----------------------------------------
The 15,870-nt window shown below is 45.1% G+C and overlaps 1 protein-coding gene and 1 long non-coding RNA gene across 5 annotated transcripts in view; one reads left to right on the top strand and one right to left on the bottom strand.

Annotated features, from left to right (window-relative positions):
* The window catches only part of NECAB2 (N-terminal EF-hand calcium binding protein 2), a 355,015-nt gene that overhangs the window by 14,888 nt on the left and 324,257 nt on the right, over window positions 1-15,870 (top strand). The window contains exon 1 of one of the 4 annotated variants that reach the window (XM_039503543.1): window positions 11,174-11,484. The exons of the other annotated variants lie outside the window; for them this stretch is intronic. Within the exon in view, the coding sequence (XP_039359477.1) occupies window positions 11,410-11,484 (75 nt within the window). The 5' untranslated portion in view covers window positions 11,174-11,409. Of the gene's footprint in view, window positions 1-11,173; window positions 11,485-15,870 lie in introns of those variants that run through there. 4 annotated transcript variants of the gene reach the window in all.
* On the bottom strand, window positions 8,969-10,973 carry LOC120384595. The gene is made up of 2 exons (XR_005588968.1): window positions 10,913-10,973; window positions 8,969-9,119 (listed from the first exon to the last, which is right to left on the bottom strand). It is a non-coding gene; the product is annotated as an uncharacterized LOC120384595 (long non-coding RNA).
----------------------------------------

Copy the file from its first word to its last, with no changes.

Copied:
The 15,870-nt window shown below is 45.1% G+C and overlaps 1 protein-coding gene and 1 long non-coding RNA gene across 5 annotated transcripts in view; one reads left to right on the top strand and one right to left on the bottom strand.

Annotated features, from left to right (window-relative positions):
* The window catches only part of NECAB2 (N-terminal EF-hand calcium binding protein 2), a 355,015-nt gene that overhangs the window by 14,888 nt on the left and 324,257 nt on the right, over window positions 1-15,870 (top strand). The window contains exon 1 of one of the 4 annotated variants that reach the window (XM_039503543.1): window positions 11,174-11,484. The exons of the other annotated variants lie outside the window; for them this stretch is intronic. Within the exon in view, the coding sequence (XP_039359477.1) occupies window positions 11,410-11,484 (75 nt within the window). The 5' untranslated portion in view covers window positions 11,174-11,409. Of the gene's footprint in view, window positions 1-11,173; window positions 11,485-15,870 lie in introns of those variants that run through there. 4 annotated transcript variants of the gene reach the window in all.
* On the bottom strand, window positions 8,969-10,973 carry LOC120384595. The gene is made up of 2 exons (XR_005588968.1): window positions 10,913-10,973; window positions 8,969-9,119 (listed from the first exon to the last, which is right to left on the bottom strand). It is a non-coding gene; the product is annotated as an uncharacterized LOC120384595 (long non-coding RNA).